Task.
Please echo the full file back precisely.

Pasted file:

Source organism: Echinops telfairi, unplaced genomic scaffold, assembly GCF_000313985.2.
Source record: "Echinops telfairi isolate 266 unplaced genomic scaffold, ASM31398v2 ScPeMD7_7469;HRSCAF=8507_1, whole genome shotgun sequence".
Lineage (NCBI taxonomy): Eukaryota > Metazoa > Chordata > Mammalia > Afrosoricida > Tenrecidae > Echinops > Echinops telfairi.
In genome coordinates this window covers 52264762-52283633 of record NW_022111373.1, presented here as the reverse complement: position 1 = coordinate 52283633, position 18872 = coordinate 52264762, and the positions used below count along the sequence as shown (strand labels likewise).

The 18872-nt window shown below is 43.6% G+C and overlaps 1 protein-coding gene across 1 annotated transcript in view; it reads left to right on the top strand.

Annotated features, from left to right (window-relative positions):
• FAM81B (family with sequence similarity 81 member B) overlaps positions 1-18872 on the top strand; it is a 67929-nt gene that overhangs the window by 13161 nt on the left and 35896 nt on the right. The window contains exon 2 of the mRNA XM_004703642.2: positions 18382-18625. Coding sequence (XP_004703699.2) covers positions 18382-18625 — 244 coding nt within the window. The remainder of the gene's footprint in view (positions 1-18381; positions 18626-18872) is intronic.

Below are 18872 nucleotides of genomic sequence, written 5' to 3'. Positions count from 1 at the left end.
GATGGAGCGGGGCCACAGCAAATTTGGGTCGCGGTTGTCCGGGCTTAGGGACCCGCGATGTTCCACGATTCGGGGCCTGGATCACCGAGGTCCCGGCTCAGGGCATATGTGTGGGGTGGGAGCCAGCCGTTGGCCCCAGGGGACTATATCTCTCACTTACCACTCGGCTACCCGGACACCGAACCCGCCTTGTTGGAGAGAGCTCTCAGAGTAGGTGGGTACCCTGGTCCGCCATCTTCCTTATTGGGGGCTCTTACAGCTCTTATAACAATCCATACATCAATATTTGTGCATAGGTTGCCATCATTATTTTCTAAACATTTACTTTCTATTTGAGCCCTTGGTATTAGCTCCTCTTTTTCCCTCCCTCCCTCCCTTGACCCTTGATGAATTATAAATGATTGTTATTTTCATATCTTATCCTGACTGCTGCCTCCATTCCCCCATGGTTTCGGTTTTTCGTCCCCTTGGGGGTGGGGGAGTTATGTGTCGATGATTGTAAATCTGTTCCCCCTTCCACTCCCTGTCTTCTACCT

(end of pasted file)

Source organism: Echinops telfairi, unplaced genomic scaffold, assembly GCF_000313985.2.
Source record: "Echinops telfairi isolate 266 unplaced genomic scaffold, ASM31398v2 ScPeMD7_7469;HRSCAF=8507_1, whole genome shotgun sequence".
Lineage (NCBI taxonomy): Eukaryota > Metazoa > Chordata > Mammalia > Afrosoricida > Tenrecidae > Echinops > Echinops telfairi.
In genome coordinates this window covers 52264762-52283633 of record NW_022111373.1, presented here as the reverse complement: position 1 = coordinate 52283633, position 18872 = coordinate 52264762, and the positions used below count along the sequence as shown (strand labels likewise).

The 18872-nt window shown below is 43.6% G+C and overlaps 1 protein-coding gene across 1 annotated transcript in view; it reads left to right on the top strand.

Annotated features, from left to right (window-relative positions):
• FAM81B (family with sequence similarity 81 member B) overlaps positions 1-18872 on the top strand; it is a 67929-nt gene that overhangs the window by 13161 nt on the left and 35896 nt on the right. The window contains exon 2 of the mRNA XM_004703642.2: positions 18382-18625. Coding sequence (XP_004703699.2) covers positions 18382-18625 — 244 coding nt within the window. The remainder of the gene's footprint in view (positions 1-18381; positions 18626-18872) is intronic.

Below are 18872 nucleotides of genomic sequence, written 5' to 3'. Positions count from 1 at the left end.
GATGGAGCGGGGCCACAGCAAATTTGGGTCGCGGTTGTCCGGGCTTAGGGACCCGCGATGTTCCACGATTCGGGGCCTGGATCACCGAGGTCCCGGCTCAGGGCATATGTGTGGGGTGGGAGCCAGCCGTTGGCCCCAGGGGACTATATCTCTCACTTACCACTCGGCTACCCGGACACCGAACCCGCCTTGTTGGAGAGAGCTCTCAGAGTAGGTGGGTACCCTGGTCCGCCATCTTCCTTATTGGGGGCTCTTACAGCTCTTATAACAATCCATACATCAATATTTGTGCATAGGTTGCCATCATTATTTTCTAAACATTTACTTTCTATTTGAGCCCTTGGTATTAGCTCCTCTTTTTCCCTCCCTCCCTCCCTTGACCCTTGATGAATTATAAATGATTGTTATTTTCATATCTTATCCTGACTGCTGCCTCCATTCCCCCATGGTTTCGGTTTTTCGTCCCCTTGGGGGTGGGGGAGTTATGTGTCGATGATTGTAAATCTGTTCCCCCTTCCACTCCCTGTCTTCTACCT